From 2008, I started slowly growing my business. It was doubling every year - the amount of jobs I was doing, income, everything. I’ve done commercial jobs, I’ve photographed boats for a company. I’ve done so many portraits, I love portraits, and of course weddings in Maine. Some of my favorite weddings, my favorite clients, were in 2012, which was when Maine became LGBT-friendly. It was awesome, because some of my favorite weddings to shoot were those weddings. After my daughter was born in 2010, we ended up shifting from Maine. We sold our house and left. I was basically a military spouse. We bounced around for the next five years, so from 2011 to 2016. It was really, really challenging for my business. Being a wedding photographer, especially in Maine, it’s very seasonal. It’s only three months long so you really have to get creative to fulfill the rest of the year.
I ended up being stationed where we were, but going back to Maine with my daughter for three months out of the year for the summer season. She was two, I would drive up there by myself with her just to shoot, I was basically a single mom for those summers. One summer, I flew back and forth a few times, and there was one whole summer where I stayed there until I realized the military moves were going to continue, and I started to take a break to focus on being a mom. I had finished school, so I took a year off to be able to enjoy time with my daughter. In 2014, we got kind of established where I knew I wanted to be. We knew we were going to be in Virginia for a while so I started establishing my business there. But then all of a sudden, life happened. Unexpectedly.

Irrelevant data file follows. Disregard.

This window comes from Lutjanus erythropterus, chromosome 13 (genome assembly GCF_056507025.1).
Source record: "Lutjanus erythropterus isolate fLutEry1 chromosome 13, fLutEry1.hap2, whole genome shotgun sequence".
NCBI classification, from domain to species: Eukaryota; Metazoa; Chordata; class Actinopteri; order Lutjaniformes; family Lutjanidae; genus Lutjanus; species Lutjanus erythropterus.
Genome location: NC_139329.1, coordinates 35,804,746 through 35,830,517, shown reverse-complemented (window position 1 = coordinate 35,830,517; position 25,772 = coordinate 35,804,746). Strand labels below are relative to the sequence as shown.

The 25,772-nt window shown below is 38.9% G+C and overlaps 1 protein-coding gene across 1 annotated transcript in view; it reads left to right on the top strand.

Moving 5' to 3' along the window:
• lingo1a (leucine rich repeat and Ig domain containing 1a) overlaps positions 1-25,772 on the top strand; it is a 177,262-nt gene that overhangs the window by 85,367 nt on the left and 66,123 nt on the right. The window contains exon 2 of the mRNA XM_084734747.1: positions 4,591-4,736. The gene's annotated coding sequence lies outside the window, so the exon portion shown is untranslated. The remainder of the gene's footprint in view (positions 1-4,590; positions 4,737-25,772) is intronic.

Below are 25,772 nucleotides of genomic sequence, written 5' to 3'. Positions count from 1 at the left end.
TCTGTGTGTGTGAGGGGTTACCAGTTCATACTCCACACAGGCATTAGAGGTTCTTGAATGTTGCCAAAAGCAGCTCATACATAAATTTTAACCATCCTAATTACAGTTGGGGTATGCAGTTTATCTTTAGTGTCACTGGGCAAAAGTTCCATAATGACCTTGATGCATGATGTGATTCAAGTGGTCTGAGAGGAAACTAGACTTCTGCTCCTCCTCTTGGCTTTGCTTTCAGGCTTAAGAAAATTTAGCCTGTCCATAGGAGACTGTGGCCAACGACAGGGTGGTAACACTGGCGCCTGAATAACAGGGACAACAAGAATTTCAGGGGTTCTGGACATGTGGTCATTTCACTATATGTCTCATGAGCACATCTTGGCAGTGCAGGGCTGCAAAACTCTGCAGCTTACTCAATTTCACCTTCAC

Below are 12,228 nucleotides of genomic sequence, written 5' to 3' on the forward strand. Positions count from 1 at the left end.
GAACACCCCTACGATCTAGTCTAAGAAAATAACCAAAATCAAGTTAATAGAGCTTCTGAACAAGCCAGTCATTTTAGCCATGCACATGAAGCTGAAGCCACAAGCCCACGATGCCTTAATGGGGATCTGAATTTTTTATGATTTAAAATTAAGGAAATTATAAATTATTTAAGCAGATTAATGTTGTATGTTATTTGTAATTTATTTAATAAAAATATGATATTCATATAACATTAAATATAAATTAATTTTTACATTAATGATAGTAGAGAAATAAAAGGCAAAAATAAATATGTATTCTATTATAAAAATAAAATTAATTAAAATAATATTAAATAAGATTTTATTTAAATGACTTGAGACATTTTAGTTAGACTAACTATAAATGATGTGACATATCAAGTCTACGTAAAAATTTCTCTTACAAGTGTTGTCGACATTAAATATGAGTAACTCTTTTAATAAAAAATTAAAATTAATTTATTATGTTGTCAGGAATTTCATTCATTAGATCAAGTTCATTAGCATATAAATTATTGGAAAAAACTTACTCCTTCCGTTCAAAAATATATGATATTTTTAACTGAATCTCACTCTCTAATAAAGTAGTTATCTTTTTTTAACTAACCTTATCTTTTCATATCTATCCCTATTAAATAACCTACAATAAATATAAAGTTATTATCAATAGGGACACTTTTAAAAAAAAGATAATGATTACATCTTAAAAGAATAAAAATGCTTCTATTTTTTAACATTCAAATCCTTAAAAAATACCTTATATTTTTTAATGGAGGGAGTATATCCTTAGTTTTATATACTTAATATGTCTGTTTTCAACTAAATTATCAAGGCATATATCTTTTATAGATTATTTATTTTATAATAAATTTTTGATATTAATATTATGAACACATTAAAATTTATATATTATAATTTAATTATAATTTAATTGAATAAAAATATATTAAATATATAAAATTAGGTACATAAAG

I want to backtrack for just one second and say that must have been so, so cool. What an honor it is to be able to shoot some of the first legal LGBTQ weddings in Maine. Wow. I imagine they were very emotional.
Yeah, some of my couples had been waiting so long. I have one super favorite couple; I was one of the only guests at their wedding, it was like I was a guest, not their photographer, and they still follow everything I do to this day. They love my artistic eye, and they are such huge supporters of me and everything I’m doing now, even though I’m not doing photography, or wedding photography per se. They’re some of my favorite, favorite couples. It was a really, really special time.
I bet, that’s so cool. How long were you doing weddings in Virginia?
I actually did not quite get my start with weddings in Virginia. I did a few, and I did second shoot. When we moved to Virginia, it was a military move. About a month into the move, I had already booked a few weddings, been getting established, and started working.
Then, I was in a car accident, a super minor car accident, literally a month after we moved. That basically changed everything for me and my business. Over the next year I struggled with chronic pain, neck pain, and about six months after the accident the doctor did an injection in my spine, which caused nerve damage down my left arm through to my thumbs. So, I had shooting nerve pain, and damage, and issues, and it just wasn’t being treated well. It got kind of cover up, you know? I dealt with that pain for a good solid year before it finally got treated.
I hope that some people understand what chronic pain does to you, physically and mentally and emotionally, but I’m sure there are some people that can’t quite understand how incredibly draining pain is when it is relentless. It’s so hard too, because if you don’t have a diagnosis to be able to tell someone, you’re just like, “I’m in pain.” I think people don’t understand a lot of the time, so I imagine that was really difficult.